On duty? Off duty? Part 3
October 14, 2011
Now, let's complicate the question a little more.
The "question" pertains to a finding by a City Board as to whether an injured officer was on-duty or off-duty at the time he was injured.
When the Board met (OK, so this is the Woodstock Police Pension Board, which met on September 22, 2011), its members (the majority of which are police officers of the Woodstock Police Department) were expected to make their decision based on fact, not opinion. Nothing but the facts, ma'am.
And to make that decision while their boss, their employer, the Police Chief, was sitting in the room. That room happening to be the Training Room at the Woodstock Police Department, which is in a secure area of the police department and behind a locked door, meaning the public cannot just walk in freely to attend this public, open meeting, governed by the Illinois Open Meetings Act and subject to the Illinois Freedom of Inforamtion Act.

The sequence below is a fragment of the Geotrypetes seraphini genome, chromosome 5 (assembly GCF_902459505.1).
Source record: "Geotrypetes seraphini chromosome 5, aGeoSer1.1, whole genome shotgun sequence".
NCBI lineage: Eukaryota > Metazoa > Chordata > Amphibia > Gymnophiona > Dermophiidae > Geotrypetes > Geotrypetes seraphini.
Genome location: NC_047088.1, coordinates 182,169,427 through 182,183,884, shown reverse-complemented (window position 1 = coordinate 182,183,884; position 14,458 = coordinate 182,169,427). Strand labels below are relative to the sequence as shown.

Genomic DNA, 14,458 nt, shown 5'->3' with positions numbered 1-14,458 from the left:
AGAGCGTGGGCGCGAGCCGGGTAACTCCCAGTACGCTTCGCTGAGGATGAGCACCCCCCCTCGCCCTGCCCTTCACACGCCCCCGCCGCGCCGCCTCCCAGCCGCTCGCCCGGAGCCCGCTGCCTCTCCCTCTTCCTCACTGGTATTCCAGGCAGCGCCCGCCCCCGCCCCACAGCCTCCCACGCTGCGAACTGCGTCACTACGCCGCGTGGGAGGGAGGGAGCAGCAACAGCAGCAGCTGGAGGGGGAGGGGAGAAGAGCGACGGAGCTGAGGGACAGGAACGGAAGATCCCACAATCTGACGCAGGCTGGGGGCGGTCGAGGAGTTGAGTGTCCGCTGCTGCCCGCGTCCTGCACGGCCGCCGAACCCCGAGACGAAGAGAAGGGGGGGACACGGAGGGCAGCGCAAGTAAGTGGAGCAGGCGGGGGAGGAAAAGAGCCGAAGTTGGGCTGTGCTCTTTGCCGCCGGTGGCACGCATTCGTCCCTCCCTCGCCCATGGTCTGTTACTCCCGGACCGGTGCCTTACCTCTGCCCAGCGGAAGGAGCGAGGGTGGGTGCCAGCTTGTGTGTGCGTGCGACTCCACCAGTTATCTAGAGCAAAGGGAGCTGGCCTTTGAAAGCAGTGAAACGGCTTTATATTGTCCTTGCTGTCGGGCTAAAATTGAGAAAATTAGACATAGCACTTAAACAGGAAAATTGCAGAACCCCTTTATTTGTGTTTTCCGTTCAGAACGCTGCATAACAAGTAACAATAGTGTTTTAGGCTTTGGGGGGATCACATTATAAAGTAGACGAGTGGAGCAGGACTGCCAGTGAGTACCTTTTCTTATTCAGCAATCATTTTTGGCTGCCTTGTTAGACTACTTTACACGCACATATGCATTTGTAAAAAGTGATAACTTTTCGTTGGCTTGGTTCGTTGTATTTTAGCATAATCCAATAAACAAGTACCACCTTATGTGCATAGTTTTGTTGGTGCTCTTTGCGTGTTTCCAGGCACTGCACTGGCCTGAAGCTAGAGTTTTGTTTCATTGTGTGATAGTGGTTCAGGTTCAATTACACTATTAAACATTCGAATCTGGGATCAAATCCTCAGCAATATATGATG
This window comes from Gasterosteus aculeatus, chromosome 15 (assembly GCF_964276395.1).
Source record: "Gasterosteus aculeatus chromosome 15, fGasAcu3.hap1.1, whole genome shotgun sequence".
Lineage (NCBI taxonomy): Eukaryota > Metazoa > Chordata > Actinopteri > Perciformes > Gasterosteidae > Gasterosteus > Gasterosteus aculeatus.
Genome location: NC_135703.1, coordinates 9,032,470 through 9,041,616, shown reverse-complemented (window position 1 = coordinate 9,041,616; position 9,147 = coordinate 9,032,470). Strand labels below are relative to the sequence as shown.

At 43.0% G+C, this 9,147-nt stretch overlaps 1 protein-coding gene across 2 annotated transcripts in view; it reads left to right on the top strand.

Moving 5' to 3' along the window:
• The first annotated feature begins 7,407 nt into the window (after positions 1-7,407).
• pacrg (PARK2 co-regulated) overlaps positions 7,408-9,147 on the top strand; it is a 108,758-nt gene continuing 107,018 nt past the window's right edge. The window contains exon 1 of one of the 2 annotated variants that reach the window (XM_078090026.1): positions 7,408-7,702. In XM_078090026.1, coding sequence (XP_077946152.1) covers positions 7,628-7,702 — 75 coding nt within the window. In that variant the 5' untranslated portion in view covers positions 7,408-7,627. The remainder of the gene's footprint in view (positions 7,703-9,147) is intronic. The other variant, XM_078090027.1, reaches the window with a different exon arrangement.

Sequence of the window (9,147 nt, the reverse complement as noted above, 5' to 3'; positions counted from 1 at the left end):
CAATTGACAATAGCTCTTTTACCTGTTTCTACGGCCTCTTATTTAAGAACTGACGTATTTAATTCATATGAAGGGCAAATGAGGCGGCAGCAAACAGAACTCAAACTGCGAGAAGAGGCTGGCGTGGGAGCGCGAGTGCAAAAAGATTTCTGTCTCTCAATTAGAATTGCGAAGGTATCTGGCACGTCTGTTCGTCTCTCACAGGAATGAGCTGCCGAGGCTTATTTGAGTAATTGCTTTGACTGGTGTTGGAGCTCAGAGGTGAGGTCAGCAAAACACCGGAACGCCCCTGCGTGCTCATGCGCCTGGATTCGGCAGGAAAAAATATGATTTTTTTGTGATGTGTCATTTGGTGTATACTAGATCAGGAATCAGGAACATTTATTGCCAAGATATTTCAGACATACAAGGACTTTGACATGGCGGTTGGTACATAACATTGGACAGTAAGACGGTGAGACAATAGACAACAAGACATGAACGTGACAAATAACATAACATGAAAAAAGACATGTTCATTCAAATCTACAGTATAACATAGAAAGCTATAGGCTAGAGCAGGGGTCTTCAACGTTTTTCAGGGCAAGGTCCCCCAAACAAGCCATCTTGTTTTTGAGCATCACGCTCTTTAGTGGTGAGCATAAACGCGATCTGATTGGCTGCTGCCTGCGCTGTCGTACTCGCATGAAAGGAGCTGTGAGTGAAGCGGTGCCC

One would expect the Board to make a true finding, regardless of who was in the room. Right? If your boss is sitting there and you make a decision that he might not like, where is your career headed? Will you be assigned to patrol the Woodstock Square on foot on the midnight shift in January? During the blizzard?
Now, in all fairness to the Chief, maybe he felt that Sgt. Gorski should have been found to be on duty at the crash to which he had responded in uniform, on his shift, in his squad car, at which he suffered one of his back injuries. And maybe the Pension Board went against the Chief's preference in finding that Sgt. Gorski was off-duty....
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